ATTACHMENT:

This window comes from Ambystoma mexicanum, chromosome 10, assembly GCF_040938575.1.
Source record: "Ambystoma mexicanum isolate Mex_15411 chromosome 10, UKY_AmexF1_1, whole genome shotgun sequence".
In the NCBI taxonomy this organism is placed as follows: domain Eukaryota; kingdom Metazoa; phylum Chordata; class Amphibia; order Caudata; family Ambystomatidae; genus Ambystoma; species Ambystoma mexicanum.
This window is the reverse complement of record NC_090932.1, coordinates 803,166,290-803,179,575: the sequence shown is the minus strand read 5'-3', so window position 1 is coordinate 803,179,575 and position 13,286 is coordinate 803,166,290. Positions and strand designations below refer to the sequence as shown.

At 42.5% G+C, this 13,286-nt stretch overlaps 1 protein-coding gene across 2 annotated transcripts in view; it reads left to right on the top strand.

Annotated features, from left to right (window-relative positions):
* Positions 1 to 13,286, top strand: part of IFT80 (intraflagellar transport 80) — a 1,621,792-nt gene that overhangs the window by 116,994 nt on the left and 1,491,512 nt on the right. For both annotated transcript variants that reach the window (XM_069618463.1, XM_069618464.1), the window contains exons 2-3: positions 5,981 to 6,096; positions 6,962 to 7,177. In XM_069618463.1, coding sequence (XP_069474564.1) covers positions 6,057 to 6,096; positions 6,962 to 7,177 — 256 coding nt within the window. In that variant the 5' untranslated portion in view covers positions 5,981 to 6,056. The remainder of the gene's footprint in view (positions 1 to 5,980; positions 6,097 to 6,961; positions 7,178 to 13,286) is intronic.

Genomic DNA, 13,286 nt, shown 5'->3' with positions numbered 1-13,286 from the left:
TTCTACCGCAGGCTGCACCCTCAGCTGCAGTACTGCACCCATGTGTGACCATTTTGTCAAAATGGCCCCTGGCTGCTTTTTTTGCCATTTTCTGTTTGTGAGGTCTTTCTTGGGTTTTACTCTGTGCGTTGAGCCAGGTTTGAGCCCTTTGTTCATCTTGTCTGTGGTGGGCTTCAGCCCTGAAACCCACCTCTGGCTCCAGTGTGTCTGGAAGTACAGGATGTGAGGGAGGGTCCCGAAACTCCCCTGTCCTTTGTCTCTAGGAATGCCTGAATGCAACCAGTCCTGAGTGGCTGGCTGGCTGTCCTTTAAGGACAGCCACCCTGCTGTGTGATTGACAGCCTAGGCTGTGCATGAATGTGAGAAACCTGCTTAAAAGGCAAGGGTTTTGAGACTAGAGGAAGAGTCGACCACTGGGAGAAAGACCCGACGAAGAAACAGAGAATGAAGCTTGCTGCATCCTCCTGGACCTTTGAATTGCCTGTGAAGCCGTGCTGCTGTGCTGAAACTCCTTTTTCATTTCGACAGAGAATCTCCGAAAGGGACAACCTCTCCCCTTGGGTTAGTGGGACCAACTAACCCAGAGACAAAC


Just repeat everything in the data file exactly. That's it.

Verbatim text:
This window comes from Ambystoma mexicanum, chromosome 10, assembly GCF_040938575.1.
Source record: "Ambystoma mexicanum isolate Mex_15411 chromosome 10, UKY_AmexF1_1, whole genome shotgun sequence".
In the NCBI taxonomy this organism is placed as follows: domain Eukaryota; kingdom Metazoa; phylum Chordata; class Amphibia; order Caudata; family Ambystomatidae; genus Ambystoma; species Ambystoma mexicanum.
This window is the reverse complement of record NC_090932.1, coordinates 803,166,290-803,179,575: the sequence shown is the minus strand read 5'-3', so window position 1 is coordinate 803,179,575 and position 13,286 is coordinate 803,166,290. Positions and strand designations below refer to the sequence as shown.

At 42.5% G+C, this 13,286-nt stretch overlaps 1 protein-coding gene across 2 annotated transcripts in view; it reads left to right on the top strand.

Annotated features, from left to right (window-relative positions):
* Positions 1 to 13,286, top strand: part of IFT80 (intraflagellar transport 80) — a 1,621,792-nt gene that overhangs the window by 116,994 nt on the left and 1,491,512 nt on the right. For both annotated transcript variants that reach the window (XM_069618463.1, XM_069618464.1), the window contains exons 2-3: positions 5,981 to 6,096; positions 6,962 to 7,177. In XM_069618463.1, coding sequence (XP_069474564.1) covers positions 6,057 to 6,096; positions 6,962 to 7,177 — 256 coding nt within the window. In that variant the 5' untranslated portion in view covers positions 5,981 to 6,056. The remainder of the gene's footprint in view (positions 1 to 5,980; positions 6,097 to 6,961; positions 7,178 to 13,286) is intronic.

Genomic DNA, 13,286 nt, shown 5'->3' with positions numbered 1-13,286 from the left:
TTCTACCGCAGGCTGCACCCTCAGCTGCAGTACTGCACCCATGTGTGACCATTTTGTCAAAATGGCCCCTGGCTGCTTTTTTTGCCATTTTCTGTTTGTGAGGTCTTTCTTGGGTTTTACTCTGTGCGTTGAGCCAGGTTTGAGCCCTTTGTTCATCTTGTCTGTGGTGGGCTTCAGCCCTGAAACCCACCTCTGGCTCCAGTGTGTCTGGAAGTACAGGATGTGAGGGAGGGTCCCGAAACTCCCCTGTCCTTTGTCTCTAGGAATGCCTGAATGCAACCAGTCCTGAGTGGCTGGCTGGCTGTCCTTTAAGGACAGCCACCCTGCTGTGTGATTGACAGCCTAGGCTGTGCATGAATGTGAGAAACCTGCTTAAAAGGCAAGGGTTTTGAGACTAGAGGAAGAGTCGACCACTGGGAGAAAGACCCGACGAAGAAACAGAGAATGAAGCTTGCTGCATCCTCCTGGACCTTTGAATTGCCTGTGAAGCCGTGCTGCTGTGCTGAAACTCCTTTTTCATTTCGACAGAGAATCTCCGAAAGGGACAACCTCTCCCCTTGGGTTAGTGGGACCAACTAACCCAGAGACAAAC